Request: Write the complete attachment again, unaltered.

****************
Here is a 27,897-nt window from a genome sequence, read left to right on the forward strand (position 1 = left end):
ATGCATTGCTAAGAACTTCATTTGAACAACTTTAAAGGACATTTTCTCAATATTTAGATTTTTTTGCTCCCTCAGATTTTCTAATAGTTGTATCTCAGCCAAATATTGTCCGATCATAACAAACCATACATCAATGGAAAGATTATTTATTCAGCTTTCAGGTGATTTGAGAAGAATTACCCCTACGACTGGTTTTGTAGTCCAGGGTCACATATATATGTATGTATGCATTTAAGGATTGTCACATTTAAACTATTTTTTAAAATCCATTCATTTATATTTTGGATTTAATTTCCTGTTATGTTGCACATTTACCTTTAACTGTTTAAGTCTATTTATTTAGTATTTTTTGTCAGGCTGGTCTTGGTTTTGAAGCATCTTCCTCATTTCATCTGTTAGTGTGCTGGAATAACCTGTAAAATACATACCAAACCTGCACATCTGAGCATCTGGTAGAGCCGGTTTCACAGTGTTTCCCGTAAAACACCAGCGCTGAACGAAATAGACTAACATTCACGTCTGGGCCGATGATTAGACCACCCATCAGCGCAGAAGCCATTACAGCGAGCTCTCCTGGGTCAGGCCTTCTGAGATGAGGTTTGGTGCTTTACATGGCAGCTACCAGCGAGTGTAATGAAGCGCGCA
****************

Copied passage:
Here is a 27,897-nt window from a genome sequence, read left to right on the forward strand (position 1 = left end):
ATGCATTGCTAAGAACTTCATTTGAACAACTTTAAAGGACATTTTCTCAATATTTAGATTTTTTTGCTCCCTCAGATTTTCTAATAGTTGTATCTCAGCCAAATATTGTCCGATCATAACAAACCATACATCAATGGAAAGATTATTTATTCAGCTTTCAGGTGATTTGAGAAGAATTACCCCTACGACTGGTTTTGTAGTCCAGGGTCACATATATATGTATGTATGCATTTAAGGATTGTCACATTTAAACTATTTTTTAAAATCCATTCATTTATATTTTGGATTTAATTTCCTGTTATGTTGCACATTTACCTTTAACTGTTTAAGTCTATTTATTTAGTATTTTTTGTCAGGCTGGTCTTGGTTTTGAAGCATCTTCCTCATTTCATCTGTTAGTGTGCTGGAATAACCTGTAAAATACATACCAAACCTGCACATCTGAGCATCTGGTAGAGCCGGTTTCACAGTGTTTCCCGTAAAACACCAGCGCTGAACGAAATAGACTAACATTCACGTCTGGGCCGATGATTAGACCACCCATCAGCGCAGAAGCCATTACAGCGAGCTCTCCTGGGTCAGGCCTTCTGAGATGAGGTTTGGTGCTTTACATGGCAGCTACCAGCGAGTGTAATGAAGCGCGCA